Yahoo has teamed up with Gracenote, a provider of CD and digital track identification services, to publish the correct lyrics to hundreds of thousands of songs. And not before time.
As someone who shares an abode with, well, a lyrically challenged lady, I've been desperate for an OED (Oxford English Dictionary), Britannica or PC Advisor-style ultimate reference tome to turn to in times of dispute. That way the next time Mrs Matt tries to convince me that Dean Martin thinks the moon hitting the sky like a bigger pizza pie is rum (only), I'll have something other than my own irritability to fall back on.
Yahoo is going to publish the lyrics from 400,000 songs, comprising the catalogues of five large record companies. Hopefully this will allow me to convince my better half that Dolly Parton and Kenny Rogers were not, in fact, huge fans of 'Ireland's industry'.
And there's something in it for the poor, digitally harassed artists, too.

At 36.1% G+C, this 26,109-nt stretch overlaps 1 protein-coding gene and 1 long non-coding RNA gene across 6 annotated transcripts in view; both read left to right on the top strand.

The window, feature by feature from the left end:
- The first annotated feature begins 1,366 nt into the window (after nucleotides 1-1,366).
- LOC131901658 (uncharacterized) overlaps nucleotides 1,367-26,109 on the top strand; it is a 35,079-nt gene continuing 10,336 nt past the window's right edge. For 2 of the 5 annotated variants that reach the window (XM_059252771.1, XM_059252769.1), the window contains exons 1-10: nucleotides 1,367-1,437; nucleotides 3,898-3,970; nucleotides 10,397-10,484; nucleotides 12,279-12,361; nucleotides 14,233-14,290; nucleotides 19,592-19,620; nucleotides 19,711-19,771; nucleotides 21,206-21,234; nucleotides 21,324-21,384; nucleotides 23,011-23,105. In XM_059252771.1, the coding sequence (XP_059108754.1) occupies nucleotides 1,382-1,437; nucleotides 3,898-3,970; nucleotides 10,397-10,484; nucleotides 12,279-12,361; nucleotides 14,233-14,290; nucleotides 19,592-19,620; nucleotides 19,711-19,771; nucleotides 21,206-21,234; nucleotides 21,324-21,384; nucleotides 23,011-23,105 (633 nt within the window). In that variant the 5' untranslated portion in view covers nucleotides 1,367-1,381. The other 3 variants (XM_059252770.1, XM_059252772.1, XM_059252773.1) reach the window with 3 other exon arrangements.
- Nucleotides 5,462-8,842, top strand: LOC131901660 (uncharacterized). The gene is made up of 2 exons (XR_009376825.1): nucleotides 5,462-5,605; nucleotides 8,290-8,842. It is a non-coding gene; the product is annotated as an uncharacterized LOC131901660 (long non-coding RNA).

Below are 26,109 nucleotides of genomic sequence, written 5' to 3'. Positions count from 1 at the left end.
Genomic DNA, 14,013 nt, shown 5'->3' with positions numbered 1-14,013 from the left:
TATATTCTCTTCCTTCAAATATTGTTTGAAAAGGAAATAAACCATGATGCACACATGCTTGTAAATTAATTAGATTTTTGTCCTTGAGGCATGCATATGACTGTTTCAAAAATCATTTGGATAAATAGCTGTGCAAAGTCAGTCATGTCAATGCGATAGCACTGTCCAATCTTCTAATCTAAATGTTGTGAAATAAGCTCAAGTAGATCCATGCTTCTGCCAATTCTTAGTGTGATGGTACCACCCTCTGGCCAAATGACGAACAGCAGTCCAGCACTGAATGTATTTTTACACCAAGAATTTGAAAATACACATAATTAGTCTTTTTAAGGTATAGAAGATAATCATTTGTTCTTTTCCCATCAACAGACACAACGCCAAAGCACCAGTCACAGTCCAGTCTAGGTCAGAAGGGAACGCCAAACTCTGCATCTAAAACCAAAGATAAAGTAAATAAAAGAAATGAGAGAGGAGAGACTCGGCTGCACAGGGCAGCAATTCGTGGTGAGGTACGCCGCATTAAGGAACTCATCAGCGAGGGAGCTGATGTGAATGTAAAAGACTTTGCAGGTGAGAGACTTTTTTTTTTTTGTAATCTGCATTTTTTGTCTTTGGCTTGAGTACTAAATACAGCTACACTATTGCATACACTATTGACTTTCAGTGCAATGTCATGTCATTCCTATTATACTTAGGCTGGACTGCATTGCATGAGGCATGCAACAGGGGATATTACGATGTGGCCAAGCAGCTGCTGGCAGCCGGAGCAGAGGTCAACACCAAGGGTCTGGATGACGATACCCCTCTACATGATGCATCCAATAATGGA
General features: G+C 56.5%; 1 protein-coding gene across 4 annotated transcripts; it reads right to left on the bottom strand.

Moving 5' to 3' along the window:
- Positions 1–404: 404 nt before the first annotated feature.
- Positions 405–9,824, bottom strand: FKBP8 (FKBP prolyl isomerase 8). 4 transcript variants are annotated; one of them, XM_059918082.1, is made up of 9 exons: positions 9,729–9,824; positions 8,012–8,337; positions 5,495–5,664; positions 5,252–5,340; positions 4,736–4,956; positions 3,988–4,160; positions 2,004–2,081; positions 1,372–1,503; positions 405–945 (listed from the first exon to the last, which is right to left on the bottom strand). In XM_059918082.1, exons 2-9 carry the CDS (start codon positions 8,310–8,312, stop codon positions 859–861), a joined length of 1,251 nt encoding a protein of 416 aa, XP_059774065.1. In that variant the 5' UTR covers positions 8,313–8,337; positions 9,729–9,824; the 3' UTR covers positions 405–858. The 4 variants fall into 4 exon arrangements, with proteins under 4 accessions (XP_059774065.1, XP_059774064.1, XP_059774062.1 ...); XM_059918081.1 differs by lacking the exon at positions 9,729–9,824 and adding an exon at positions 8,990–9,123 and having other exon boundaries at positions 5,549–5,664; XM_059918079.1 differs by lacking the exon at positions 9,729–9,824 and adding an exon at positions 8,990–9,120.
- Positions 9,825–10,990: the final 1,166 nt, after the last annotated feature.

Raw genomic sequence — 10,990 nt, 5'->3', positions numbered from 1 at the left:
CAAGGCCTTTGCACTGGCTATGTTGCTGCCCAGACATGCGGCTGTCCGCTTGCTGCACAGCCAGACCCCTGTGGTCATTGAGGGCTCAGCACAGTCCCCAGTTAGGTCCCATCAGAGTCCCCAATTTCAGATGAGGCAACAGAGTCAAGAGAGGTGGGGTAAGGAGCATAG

All those dodgy Google-search lyrics sites, typed in with one finger by bedroom DJs, fail to pay royalties to song-writers. Yahoo, Gracenote and the record behemoths hope that by licensing lyrics they can cut the talented bods a slice of the pie. And at least Yahoo's database will be accurate (although I suspect that some of our more chemically enhanced popstars may be the last people to know their own lyrics).
So, once again the internet is being put to its correct use - the cataloguing of miscellany for drunken students. But before we enter this brave new world of correct lyrics, does anyone have any amusing mishearings they'd like to share? Anything to help me convince the future Mrs Egan that in Madonna's beat-pop tune 'Erotica', the Anglophile popstral is not asking Bill Oddie to put his twitching hands all over her age-defying body.